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Spaced Out

Deb Vos

What is it about space? There never seems to be enough! This is true for all sizes of ministries in all sizes of churches. When my husband was in seminary, I taught in a preschool facility that rented space from a church. We worked to transform Sunday school rooms into a day care facility and then back again each week. Back in those days I believed our limited space situation would surely be my most challenging. Little did I know that God was only preparing me for even bigger adventures in confined areas.

When my husband completed seminary, he took a call to plant a new church...and there my adventures really began. Our children's ministry started in an office space, moved to a local school, and by year 11 finally moved into our own new building. As children's ministry director all those years, transitioning through each new growth phase was exhausting and also thrilling. We've been in our new building just over a year now...and already we're sharing space with our youth ministry, of course.

I've learned that there'll always be space issues. They may seem overwhelming when you're growing and running out of storage or when your Sunday school rooms have to double as office facilities, schools, theaters, or other temporary facilities -- each with unique space and organization issues. You can maximize and organize your space -- no matter what your ministry looks like or where you meet. Use these tried-and-true suggestions.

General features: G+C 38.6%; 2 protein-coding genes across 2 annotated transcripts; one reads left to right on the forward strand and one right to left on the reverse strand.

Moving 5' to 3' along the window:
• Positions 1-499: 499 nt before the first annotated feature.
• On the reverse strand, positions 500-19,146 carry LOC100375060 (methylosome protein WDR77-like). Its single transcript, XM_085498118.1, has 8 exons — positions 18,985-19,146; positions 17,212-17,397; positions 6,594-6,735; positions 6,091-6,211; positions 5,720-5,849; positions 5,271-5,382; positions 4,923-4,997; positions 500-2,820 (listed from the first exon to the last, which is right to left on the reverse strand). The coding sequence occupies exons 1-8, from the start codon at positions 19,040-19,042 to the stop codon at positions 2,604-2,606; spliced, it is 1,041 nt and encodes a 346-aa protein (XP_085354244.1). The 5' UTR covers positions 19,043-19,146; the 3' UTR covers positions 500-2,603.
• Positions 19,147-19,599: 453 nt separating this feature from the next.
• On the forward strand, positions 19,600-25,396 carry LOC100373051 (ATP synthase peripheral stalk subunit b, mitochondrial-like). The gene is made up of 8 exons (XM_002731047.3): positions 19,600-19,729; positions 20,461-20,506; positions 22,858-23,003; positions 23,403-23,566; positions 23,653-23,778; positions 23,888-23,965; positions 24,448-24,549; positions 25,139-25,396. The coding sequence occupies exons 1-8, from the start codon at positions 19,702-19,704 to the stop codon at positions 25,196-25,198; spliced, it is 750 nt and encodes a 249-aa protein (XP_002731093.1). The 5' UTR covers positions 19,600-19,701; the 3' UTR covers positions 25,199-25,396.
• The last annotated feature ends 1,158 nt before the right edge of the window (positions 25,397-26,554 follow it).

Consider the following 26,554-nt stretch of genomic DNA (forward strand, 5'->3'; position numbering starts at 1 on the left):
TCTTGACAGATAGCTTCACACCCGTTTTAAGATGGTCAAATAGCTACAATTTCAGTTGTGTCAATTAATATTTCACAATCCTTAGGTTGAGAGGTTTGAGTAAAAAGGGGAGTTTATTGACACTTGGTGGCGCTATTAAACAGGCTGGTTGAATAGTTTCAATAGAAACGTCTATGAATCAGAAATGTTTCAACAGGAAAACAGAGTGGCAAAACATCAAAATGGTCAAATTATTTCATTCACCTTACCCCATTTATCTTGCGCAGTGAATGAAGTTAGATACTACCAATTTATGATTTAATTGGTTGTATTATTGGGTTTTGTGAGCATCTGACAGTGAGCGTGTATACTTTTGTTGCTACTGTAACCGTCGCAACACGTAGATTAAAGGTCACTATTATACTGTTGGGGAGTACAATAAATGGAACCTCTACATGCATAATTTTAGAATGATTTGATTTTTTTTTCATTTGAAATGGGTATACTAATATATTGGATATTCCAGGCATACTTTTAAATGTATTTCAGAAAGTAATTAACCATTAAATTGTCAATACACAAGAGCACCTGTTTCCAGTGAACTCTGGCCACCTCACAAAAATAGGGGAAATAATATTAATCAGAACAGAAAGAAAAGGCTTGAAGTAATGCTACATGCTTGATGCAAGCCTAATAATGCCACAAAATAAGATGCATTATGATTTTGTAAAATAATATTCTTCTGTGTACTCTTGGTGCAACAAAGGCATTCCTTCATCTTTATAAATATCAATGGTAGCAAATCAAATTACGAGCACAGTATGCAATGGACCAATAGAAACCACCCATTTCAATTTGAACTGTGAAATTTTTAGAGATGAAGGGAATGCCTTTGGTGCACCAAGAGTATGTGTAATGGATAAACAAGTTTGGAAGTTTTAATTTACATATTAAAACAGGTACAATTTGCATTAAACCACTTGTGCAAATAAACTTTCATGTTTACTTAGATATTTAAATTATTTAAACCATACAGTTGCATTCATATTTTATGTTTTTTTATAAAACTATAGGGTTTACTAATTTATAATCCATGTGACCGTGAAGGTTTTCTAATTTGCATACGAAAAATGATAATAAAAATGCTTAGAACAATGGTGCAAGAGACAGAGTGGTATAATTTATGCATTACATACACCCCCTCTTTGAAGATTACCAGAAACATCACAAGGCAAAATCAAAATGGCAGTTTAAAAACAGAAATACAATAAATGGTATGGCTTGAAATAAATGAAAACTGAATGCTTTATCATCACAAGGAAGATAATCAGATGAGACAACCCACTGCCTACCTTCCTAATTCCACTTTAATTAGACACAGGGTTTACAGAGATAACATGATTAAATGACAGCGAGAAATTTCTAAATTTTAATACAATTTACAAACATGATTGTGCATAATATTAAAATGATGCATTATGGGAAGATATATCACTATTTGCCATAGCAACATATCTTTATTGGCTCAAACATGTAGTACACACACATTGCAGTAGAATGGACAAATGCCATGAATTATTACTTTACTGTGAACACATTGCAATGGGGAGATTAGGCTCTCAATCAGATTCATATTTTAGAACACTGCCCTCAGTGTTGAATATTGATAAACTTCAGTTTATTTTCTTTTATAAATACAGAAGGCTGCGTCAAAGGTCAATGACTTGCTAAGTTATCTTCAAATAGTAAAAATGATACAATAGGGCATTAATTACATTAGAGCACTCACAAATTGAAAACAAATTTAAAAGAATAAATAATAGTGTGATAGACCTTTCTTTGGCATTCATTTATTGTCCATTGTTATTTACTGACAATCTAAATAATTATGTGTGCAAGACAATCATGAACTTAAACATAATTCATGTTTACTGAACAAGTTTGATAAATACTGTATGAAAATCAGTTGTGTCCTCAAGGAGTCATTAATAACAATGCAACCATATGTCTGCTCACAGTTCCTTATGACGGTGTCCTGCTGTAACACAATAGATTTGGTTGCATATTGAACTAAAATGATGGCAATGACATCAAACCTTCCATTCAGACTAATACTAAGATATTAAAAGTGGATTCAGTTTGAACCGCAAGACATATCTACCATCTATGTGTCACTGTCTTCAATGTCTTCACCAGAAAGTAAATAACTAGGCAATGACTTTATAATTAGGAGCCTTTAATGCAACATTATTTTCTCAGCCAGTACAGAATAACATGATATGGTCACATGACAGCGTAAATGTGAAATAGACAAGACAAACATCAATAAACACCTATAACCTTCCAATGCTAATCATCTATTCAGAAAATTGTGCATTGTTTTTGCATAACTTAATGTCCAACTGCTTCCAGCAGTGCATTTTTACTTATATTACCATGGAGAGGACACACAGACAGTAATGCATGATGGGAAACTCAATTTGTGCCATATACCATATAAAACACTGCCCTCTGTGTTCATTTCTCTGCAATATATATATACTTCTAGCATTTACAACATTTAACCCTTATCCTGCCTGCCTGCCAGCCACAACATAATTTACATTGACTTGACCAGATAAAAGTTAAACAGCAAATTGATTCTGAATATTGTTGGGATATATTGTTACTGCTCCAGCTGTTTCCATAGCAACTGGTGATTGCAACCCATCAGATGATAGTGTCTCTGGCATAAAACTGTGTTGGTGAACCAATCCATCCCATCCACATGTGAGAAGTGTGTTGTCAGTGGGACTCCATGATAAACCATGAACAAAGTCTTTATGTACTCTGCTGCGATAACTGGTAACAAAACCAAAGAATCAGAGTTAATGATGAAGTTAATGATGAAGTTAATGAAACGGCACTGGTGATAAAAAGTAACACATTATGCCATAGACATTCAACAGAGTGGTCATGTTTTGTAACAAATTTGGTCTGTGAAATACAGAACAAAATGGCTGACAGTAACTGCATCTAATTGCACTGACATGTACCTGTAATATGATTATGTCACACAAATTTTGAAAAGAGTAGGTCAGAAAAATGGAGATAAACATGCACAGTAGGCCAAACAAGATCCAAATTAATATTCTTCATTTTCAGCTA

Cramped Quarters

Whether your area is overstuffed, undersized, or impractical, you can take steps to clear it, clean it, and give it the illusion of more space.

• Move large items. Relocating dusty pianos and oversized tables helps you get maximum space out of your existing areas. If you don't use it, remove it. Once you've cleared your area as much as possible, think creatively. Which spaces will work for multiple purposes? Can a media cabinet also house a puppet window? Can a large rug be used for play time and story time?

• Use furniture with a storage function. Benches with open bases are perfect for storing toys or books. Ikea (www.ikea.com) and Target stores sell customizable bookshelves that include open or closed storage. Or for an inexpensive alternative, hang attractive curtains in front of open shelves to give a visually uncluttered look.

• Make spaces appear larger. Mirrors make rooms look bigger. Nature scenes and murals bring the expanse of the great outdoors inside your classroom.

• Purchase portable furniture. Church and school furniture companies such as Adirondack (www.adirondack.com) or Kaplan (www.kaplan co.com) sell fold-up tables on wheels, allowing table-based activities to be moved quickly and easily out of the way so you can access an open activity area. In our Cattail Creek room for second- and third-graders, we use foldable camping chairs as an inexpensive alternative to regular chairs. They blend in with our room's theme, kids love to set them up, and they're easy to pack up. We stack 50 camping chairs on a wheeled platform that takes up only 4 square feet of space. That leaves us with more open space we can use for small groups and other activities.

• Escape. Take advantage of hallways, atriums, courtyards, and other areas. With safety precautions, these empty spaces can work well for small groups, group games, or prayer huddles. Keep group, game, or prayer supplies in buckets or bags with handles so you can easily tote supplies for use elsewhere.

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